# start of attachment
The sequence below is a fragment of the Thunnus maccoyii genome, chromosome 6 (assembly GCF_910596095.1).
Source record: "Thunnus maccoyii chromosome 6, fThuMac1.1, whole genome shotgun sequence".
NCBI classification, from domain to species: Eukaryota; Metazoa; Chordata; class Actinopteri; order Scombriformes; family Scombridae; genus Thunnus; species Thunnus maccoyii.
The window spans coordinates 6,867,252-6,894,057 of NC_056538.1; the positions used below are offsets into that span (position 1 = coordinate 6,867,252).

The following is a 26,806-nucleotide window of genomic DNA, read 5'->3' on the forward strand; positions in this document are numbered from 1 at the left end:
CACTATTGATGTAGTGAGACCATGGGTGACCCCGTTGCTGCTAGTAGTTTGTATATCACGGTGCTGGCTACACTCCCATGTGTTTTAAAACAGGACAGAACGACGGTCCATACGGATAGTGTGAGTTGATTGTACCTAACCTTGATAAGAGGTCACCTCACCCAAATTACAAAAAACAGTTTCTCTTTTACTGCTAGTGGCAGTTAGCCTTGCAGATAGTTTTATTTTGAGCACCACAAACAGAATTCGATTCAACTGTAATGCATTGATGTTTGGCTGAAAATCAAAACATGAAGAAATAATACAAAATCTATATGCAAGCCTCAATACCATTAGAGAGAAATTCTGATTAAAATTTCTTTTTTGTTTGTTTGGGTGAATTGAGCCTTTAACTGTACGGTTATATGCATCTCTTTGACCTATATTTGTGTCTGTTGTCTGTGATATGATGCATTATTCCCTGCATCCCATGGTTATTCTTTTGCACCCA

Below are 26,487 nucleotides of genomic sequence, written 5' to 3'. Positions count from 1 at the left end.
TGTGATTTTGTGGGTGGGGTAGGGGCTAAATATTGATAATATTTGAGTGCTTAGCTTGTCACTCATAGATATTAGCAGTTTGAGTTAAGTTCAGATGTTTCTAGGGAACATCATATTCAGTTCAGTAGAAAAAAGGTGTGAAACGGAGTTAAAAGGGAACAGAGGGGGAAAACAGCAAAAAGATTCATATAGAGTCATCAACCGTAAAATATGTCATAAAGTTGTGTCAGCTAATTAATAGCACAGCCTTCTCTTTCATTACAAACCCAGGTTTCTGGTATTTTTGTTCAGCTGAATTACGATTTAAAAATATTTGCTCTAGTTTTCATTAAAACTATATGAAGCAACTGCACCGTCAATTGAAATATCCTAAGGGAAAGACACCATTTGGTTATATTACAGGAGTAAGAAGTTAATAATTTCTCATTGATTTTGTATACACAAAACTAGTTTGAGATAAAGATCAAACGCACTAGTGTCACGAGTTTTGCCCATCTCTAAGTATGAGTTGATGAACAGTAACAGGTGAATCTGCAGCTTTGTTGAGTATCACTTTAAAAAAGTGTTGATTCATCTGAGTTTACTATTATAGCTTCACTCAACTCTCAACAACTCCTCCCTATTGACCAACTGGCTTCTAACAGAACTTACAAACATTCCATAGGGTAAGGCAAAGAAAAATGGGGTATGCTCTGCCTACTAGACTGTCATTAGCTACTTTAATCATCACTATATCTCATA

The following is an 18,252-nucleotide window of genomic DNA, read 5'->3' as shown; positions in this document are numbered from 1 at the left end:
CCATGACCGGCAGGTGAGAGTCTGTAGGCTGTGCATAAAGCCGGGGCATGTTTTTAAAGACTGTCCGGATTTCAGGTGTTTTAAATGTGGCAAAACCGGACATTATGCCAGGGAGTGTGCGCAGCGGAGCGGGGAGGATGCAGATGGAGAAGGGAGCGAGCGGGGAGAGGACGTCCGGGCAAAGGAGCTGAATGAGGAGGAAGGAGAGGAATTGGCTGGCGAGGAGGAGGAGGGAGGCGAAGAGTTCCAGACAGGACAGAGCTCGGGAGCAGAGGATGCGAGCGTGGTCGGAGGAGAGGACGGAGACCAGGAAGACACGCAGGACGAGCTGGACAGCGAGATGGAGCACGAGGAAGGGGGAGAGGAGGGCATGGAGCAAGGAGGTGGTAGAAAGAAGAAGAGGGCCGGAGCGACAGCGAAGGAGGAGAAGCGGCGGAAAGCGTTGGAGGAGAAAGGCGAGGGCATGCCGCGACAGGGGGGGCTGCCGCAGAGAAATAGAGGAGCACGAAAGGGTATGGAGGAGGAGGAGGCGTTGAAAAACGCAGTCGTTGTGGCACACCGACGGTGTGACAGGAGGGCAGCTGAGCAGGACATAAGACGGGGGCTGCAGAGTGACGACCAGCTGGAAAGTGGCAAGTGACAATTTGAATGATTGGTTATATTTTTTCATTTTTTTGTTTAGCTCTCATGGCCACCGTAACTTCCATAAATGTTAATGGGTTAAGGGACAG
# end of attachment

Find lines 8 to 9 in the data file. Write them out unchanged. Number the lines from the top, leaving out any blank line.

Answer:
TGTGATTTTGTGGGTGGGGTAGGGGCTAAATATTGATAATATTTGAGTGCTTAGCTTGTCACTCATAGATATTAGCAGTTTGAGTTAAGTTCAGATGTTTCTAGGGAACATCATATTCAGTTCAGTAGAAAAAAGGTGTGAAACGGAGTTAAAAGGGAACAGAGGGGGAAAACAGCAAAAAGATTCATATAGAGTCATCAACCGTAAAATATGTCATAAAGTTGTGTCAGCTAATTAATAGCACAGCCTTCTCTTTCATTACAAACCCAGGTTTCTGGTATTTTTGTTCAGCTGAATTACGATTTAAAAATATTTGCTCTAGTTTTCATTAAAACTATATGAAGCAACTGCACCGTCAATTGAAATATCCTAAGGGAAAGACACCATTTGGTTATATTACAGGAGTAAGAAGTTAATAATTTCTCATTGATTTTGTATACACAAAACTAGTTTGAGATAAAGATCAAACGCACTAGTGTCACGAGTTTTGCCCATCTCTAAGTATGAGTTGATGAACAGTAACAGGTGAATCTGCAGCTTTGTTGAGTATCACTTTAAAAAAGTGTTGATTCATCTGAGTTTACTATTATAGCTTCACTCAACTCTCAACAACTCCTCCCTATTGACCAACTGGCTTCTAACAGAACTTACAAACATTCCATAGGGTAAGGCAAAGAAAAATGGGGTATGCTCTGCCTACTAGACTGTCATTAGCTACTTTAATCATCACTATATCTCATA

The following is an 18,252-nucleotide window of genomic DNA, read 5'->3' as shown; positions in this document are numbered from 1 at the left end: